Search results

You are looking at 1 - 10 of 36 items for :

  • Refine by access: All content x
Clear All
Of intersectionality, rage and injury
Amanda Gouws

, where women’s sexuality is portrayed through a male gaze. Sexual images are produced and reproduced for mass consumption, turning sex and sexuality into commodities, normalising in many ways sexual harassment and violence in the real world. Given the pervasiveness of sexual harassment and sexual violence, women’s pushback in 2017 came in a digital form when #MeToo allowed for the naming and shaming of men on social media platforms. Many men in power who got away with the most egregious types of violence were on the

in Intimacy and injury
Jaya Sharma

Even as #MeToo in India allowed so many to speak out, to name the sexual violations we face, to say enough is enough, it also raised serious dilemmas and concerns for us as feminists. I am referring here to concerns about how we as feminists were understanding and responding to issues of desire, power and consent as well as the ways in which we were engaging with each other around these issues. I am also referring more specifically to concerns that emerge from a queer feminist lens which make for a

in Intimacy and injury
Paromita Chakravarti and Jhelum Roy

Our current discussions on sexual harassment have become overdetermined by the #MeToo phenomenon. In India, Raya Sarkar’s List of sexual harassers in academia has defined the terms of recent feminist debates on sexual harassment in academia. 1 The List and the extensive social media discussions generated by it have shifted our gaze away from other developments in Indian higher education institutions, which in some ways anticipated and set the stage for the List. This chapter examines this ‘pre-history’ by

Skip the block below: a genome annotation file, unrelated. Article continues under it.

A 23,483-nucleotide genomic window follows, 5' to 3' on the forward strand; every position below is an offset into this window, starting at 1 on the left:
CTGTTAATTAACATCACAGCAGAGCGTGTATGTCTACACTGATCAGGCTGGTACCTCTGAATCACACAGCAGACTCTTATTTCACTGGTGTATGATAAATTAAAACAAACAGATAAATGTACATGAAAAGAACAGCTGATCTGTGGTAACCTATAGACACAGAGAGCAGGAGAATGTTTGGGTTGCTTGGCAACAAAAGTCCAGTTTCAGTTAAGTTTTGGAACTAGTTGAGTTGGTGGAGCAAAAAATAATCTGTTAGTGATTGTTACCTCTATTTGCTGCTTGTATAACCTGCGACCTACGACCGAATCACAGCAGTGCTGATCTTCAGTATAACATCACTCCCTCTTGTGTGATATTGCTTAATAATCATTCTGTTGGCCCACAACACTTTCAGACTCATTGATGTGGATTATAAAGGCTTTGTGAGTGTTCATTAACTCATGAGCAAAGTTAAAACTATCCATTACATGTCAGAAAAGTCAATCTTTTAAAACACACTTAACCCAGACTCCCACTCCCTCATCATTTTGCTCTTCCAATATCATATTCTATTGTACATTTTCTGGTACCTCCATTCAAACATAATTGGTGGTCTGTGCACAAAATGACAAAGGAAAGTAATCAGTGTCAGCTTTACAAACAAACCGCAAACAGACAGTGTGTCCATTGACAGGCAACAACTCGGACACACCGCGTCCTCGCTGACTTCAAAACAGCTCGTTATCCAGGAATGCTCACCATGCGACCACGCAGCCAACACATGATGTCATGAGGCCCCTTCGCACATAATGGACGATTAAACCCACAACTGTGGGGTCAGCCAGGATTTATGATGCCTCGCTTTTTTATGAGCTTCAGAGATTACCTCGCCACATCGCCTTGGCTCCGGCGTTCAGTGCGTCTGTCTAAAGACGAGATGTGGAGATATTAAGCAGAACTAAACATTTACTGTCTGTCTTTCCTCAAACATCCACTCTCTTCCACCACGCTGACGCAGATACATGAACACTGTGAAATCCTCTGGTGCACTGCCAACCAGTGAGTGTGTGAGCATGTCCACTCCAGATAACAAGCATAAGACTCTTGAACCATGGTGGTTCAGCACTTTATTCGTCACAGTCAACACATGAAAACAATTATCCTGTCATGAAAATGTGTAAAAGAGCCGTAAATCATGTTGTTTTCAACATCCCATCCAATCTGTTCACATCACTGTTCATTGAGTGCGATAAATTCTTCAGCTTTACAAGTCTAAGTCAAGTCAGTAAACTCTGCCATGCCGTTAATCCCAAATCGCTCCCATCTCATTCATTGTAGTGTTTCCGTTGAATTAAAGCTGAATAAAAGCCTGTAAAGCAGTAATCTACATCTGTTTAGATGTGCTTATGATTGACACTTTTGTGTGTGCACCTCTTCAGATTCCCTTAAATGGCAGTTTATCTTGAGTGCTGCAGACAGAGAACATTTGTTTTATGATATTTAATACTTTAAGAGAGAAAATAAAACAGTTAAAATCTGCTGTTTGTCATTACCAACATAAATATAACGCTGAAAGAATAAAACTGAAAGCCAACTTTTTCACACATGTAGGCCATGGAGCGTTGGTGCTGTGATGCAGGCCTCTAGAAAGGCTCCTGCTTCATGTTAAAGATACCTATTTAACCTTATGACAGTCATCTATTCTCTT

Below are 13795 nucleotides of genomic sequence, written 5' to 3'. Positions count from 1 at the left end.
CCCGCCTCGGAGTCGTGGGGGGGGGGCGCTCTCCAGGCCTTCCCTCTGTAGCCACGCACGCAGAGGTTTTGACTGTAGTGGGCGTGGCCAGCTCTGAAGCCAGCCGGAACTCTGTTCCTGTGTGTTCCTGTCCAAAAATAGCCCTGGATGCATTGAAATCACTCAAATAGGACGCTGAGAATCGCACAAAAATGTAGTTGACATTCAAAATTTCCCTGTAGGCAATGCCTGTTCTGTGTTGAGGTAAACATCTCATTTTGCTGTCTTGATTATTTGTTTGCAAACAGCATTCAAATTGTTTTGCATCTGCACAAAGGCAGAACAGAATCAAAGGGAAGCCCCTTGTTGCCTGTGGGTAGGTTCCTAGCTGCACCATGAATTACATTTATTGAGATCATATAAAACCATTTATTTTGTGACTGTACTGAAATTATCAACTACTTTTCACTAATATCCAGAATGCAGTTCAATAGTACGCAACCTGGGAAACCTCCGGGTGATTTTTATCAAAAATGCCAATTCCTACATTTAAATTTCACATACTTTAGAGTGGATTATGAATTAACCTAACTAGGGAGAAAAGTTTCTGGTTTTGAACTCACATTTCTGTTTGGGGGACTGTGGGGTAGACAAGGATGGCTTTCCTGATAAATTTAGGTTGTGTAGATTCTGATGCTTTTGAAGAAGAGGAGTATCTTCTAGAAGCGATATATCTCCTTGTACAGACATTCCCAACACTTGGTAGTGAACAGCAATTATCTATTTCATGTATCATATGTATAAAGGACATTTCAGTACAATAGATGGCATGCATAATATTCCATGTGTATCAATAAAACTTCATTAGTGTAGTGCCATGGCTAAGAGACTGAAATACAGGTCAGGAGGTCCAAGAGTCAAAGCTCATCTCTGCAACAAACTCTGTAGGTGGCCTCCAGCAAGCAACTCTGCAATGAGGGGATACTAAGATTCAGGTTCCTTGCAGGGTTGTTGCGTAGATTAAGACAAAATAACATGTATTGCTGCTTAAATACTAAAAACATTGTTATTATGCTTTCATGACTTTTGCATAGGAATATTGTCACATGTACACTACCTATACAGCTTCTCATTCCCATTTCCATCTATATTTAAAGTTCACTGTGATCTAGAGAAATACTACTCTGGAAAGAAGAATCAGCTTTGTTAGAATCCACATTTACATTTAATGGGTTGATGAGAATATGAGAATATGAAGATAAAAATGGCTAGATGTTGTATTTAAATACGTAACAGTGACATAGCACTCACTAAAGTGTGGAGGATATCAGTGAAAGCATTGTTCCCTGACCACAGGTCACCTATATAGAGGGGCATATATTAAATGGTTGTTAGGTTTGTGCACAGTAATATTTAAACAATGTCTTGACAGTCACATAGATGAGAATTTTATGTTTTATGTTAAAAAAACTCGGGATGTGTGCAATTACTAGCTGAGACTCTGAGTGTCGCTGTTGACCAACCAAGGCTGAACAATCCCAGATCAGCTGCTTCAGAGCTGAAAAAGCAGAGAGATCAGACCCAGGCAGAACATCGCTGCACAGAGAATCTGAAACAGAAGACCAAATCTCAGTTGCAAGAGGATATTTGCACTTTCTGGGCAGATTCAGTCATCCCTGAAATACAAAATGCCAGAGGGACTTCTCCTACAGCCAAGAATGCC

in Intimacy and injury
A feminist media house reports from the hinterland
Disha Mullick

Introduction: #MeToo and the universe of Indian media The latter part of the twentieth century, synchronous with the women’s movement in India and the second wave of feminism in Western countries, saw the entry of large numbers of middle-class women into certain domains of work. The news media and the entertainment industry in India, for instance, have been domains of work occupied by ‘privileged’ women, in terms of class, caste and mobility. Similar to other forms of public engagement, women’s entry into

in Intimacy and injury
Abstract only
In the wake of #MeToo in India and South Africa

Intimacy and Injury maps the travels of the global #MeToo movement in India and South Africa. Both countries have shared the infamy of being labelled the world’s ‘rape capitals’, with high levels of everyday gender-based and sexual violence. At the same time, they boast long histories of resisting such violence and its location in wider cultures of patriarchy, settler colonialism and class and caste privilege. Northern voices and experiences have dominated debates on #MeToo, which, while originating in the US, had considerable traction elsewhere, including in the global south. In India, #MeToo revitalised longstanding feminist struggles around sexual violence, offering new tactics and repertoires. In South Africa, it drew on new cultures of opposing sexual violence that developed online and in student protest. There were also marked differences in the ways in which #MeToo travelled in both countries, pointing to older histories of power, powerlessness and resistance. The book uses the #MeToo moment to track histories of feminist organising in both countries, while also revealing how newer strategies extended or limited these struggles. Intimacy and Injury is a timely mapping of a shifting political field around gender-based violence in the global south. In proposing comparative, interdisciplinary, ethnographically rich and analytically astute reflections on #MeToo, it provides new and potentially transformative directions to scholarly debates, which are rarely brought into conversation with one another. With contributors located in South Africa and India alone, this book builds transnational feminist knowledge and solidarity in and across the global south.